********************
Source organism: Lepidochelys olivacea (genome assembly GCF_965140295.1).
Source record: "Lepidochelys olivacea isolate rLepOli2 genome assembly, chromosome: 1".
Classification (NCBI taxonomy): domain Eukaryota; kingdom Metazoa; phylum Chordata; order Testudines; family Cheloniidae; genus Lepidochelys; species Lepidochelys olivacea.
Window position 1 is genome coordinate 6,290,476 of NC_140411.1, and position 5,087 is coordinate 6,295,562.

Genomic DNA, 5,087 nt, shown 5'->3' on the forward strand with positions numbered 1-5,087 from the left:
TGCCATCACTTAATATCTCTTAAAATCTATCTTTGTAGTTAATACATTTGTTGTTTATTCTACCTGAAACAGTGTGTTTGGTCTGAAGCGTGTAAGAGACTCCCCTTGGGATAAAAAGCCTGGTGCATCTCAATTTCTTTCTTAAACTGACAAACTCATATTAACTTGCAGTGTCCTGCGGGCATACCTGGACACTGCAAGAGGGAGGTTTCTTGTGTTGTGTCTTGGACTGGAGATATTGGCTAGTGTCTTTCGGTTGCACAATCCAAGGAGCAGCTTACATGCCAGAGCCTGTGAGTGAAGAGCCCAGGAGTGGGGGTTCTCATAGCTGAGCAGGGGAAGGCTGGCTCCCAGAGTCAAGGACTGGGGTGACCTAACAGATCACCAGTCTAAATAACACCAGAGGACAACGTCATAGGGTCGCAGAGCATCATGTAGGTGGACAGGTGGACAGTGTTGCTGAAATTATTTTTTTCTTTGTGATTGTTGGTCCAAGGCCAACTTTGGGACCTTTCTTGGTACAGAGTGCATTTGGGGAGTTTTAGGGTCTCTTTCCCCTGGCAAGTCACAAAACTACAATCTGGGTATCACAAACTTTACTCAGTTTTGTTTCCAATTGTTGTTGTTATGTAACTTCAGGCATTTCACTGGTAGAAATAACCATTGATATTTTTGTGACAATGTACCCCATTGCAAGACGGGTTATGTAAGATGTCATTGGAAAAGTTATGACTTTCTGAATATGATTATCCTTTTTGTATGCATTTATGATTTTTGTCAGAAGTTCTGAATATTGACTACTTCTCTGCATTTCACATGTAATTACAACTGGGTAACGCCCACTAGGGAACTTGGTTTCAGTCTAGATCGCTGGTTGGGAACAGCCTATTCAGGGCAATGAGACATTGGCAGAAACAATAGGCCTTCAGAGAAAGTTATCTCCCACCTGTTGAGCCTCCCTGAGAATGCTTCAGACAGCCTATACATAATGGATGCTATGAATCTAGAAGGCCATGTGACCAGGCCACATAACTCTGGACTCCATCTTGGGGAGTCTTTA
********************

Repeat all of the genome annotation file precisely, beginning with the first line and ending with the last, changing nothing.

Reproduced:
Source organism: Lepidochelys olivacea (genome assembly GCF_965140295.1).
Source record: "Lepidochelys olivacea isolate rLepOli2 genome assembly, chromosome: 1".
Classification (NCBI taxonomy): domain Eukaryota; kingdom Metazoa; phylum Chordata; order Testudines; family Cheloniidae; genus Lepidochelys; species Lepidochelys olivacea.
Window position 1 is genome coordinate 6,290,476 of NC_140411.1, and position 5,087 is coordinate 6,295,562.

Genomic DNA, 5,087 nt, shown 5'->3' on the forward strand with positions numbered 1-5,087 from the left:
TGCCATCACTTAATATCTCTTAAAATCTATCTTTGTAGTTAATACATTTGTTGTTTATTCTACCTGAAACAGTGTGTTTGGTCTGAAGCGTGTAAGAGACTCCCCTTGGGATAAAAAGCCTGGTGCATCTCAATTTCTTTCTTAAACTGACAAACTCATATTAACTTGCAGTGTCCTGCGGGCATACCTGGACACTGCAAGAGGGAGGTTTCTTGTGTTGTGTCTTGGACTGGAGATATTGGCTAGTGTCTTTCGGTTGCACAATCCAAGGAGCAGCTTACATGCCAGAGCCTGTGAGTGAAGAGCCCAGGAGTGGGGGTTCTCATAGCTGAGCAGGGGAAGGCTGGCTCCCAGAGTCAAGGACTGGGGTGACCTAACAGATCACCAGTCTAAATAACACCAGAGGACAACGTCATAGGGTCGCAGAGCATCATGTAGGTGGACAGGTGGACAGTGTTGCTGAAATTATTTTTTTCTTTGTGATTGTTGGTCCAAGGCCAACTTTGGGACCTTTCTTGGTACAGAGTGCATTTGGGGAGTTTTAGGGTCTCTTTCCCCTGGCAAGTCACAAAACTACAATCTGGGTATCACAAACTTTACTCAGTTTTGTTTCCAATTGTTGTTGTTATGTAACTTCAGGCATTTCACTGGTAGAAATAACCATTGATATTTTTGTGACAATGTACCCCATTGCAAGACGGGTTATGTAAGATGTCATTGGAAAAGTTATGACTTTCTGAATATGATTATCCTTTTTGTATGCATTTATGATTTTTGTCAGAAGTTCTGAATATTGACTACTTCTCTGCATTTCACATGTAATTACAACTGGGTAACGCCCACTAGGGAACTTGGTTTCAGTCTAGATCGCTGGTTGGGAACAGCCTATTCAGGGCAATGAGACATTGGCAGAAACAATAGGCCTTCAGAGAAAGTTATCTCCCACCTGTTGAGCCTCCCTGAGAATGCTTCAGACAGCCTATACATAATGGATGCTATGAATCTAGAAGGCCATGTGACCAGGCCACATAACTCTGGACTCCATCTTGGGGAGTCTTTA